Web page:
The primary objective of the study is to determine the safety and feasibility of intrathecal administration of DUOC-01 as an adjunctive therapy in patients with inborn errors of metabolism who have evidence of early demyelinating disease in the central nervous system (CNS) who are undergoing standard treatment with unrelated umbilical cord blood transplantation (UCBT). The study’s secondary objective is to describe the efficacy of UCBT with intrathecal administration of DUOC-01 in these patients.

The inherited metabolic disorders (IMD) are a heterogeneous group of genetic diseases, most of which involve a single gene mutation resulting in an enzyme defect. In the majority of cases, the enzyme defect leads to the accumulation of substrates that are toxic and/or interfere with normal cellular function. Often, patients may appear normal at birth but during infancy begin to exhibit disease manifestations, frequently including progressive neurological deterioration due to absent or abnormal brain myelination. The ultimate result is death in later infancy or childhood.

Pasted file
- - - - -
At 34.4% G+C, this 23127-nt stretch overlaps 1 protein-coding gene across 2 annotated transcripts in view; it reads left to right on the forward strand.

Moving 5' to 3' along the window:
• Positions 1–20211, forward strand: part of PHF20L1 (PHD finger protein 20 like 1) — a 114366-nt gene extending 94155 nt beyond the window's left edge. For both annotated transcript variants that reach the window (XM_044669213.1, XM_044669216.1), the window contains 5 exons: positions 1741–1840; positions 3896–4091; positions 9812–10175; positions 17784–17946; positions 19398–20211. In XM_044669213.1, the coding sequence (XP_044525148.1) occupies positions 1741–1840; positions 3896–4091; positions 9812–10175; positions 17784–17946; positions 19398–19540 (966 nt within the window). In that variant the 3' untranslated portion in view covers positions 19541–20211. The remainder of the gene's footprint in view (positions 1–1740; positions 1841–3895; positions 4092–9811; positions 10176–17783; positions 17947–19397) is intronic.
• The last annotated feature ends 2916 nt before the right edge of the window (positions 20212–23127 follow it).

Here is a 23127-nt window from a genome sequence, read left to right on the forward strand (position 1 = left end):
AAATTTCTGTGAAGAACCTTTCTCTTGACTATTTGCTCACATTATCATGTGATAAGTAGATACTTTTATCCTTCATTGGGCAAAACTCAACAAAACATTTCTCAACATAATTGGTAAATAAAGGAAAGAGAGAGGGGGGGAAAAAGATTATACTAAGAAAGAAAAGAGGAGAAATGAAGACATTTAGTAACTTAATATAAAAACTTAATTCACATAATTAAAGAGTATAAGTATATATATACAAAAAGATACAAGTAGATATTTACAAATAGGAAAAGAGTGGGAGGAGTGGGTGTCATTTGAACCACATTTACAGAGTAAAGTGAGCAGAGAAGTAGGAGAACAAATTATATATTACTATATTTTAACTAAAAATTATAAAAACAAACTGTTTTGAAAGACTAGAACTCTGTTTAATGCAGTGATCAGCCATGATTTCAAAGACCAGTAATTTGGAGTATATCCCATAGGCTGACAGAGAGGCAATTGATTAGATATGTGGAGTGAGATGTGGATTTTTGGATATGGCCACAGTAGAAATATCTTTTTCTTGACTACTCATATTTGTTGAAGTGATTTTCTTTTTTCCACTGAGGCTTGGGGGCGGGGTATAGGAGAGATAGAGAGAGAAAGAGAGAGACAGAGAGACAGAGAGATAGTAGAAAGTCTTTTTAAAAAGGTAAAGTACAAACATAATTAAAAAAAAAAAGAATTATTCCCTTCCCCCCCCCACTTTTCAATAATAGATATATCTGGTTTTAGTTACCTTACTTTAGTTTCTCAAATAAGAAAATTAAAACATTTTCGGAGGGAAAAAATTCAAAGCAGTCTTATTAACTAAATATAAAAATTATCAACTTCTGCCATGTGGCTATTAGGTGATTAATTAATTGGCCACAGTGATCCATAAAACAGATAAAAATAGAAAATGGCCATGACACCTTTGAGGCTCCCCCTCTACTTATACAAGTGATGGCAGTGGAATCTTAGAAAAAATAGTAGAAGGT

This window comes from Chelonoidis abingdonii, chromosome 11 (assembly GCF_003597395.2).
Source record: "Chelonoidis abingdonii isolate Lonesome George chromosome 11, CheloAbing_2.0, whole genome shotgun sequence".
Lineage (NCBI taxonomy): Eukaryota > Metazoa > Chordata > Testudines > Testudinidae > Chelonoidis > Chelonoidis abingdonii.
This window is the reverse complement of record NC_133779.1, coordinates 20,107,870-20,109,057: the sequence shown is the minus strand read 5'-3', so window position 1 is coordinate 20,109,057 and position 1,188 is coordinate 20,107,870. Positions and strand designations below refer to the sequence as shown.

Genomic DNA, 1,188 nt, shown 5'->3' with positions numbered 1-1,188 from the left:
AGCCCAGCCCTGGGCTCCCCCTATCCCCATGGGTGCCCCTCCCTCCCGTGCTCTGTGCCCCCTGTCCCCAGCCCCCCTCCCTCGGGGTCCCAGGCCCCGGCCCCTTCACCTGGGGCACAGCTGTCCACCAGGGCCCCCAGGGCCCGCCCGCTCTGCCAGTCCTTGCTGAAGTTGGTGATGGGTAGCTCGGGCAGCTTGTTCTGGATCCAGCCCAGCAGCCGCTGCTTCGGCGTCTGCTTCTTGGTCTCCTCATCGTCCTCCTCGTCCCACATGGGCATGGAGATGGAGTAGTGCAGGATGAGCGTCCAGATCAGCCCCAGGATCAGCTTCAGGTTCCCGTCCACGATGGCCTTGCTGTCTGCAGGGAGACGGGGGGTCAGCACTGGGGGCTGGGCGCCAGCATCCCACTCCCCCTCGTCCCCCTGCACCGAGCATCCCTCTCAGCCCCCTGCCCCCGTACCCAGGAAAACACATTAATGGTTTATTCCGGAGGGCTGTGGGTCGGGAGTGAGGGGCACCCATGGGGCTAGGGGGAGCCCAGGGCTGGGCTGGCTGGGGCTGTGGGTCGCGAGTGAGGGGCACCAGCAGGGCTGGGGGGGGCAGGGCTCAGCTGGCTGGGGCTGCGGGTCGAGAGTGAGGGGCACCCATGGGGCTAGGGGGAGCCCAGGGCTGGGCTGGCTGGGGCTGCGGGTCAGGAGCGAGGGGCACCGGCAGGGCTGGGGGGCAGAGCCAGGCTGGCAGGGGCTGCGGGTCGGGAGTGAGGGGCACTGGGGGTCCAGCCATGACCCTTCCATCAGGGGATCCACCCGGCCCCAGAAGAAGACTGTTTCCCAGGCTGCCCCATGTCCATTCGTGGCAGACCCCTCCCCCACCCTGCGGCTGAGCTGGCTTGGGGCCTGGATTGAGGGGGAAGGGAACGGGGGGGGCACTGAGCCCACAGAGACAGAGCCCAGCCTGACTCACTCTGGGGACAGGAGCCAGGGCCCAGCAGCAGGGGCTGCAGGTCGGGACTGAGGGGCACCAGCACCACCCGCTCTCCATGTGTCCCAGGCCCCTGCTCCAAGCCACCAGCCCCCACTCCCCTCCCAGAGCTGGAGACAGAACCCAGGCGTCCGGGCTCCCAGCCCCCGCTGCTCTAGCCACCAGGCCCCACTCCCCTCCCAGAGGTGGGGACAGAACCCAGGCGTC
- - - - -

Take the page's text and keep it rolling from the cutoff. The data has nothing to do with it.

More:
Currently, the only effective therapy to halt the neurologic progression of the disease is allogeneic hematopoietic stem cell transplantation (HSCT), which serves as a source of permanent cellular ERT.3 However, one barrier to the success of this therapy is delayed engraftment of donor cells in the CNS when administered through the intravenous route, which is associated with ongoing disease progression over 2-4 months before stabilization. The engraftment of donor cells in a patient with an IMD provides a constant source of enzyme replacement, thereby slowing or halting the progression of the disease.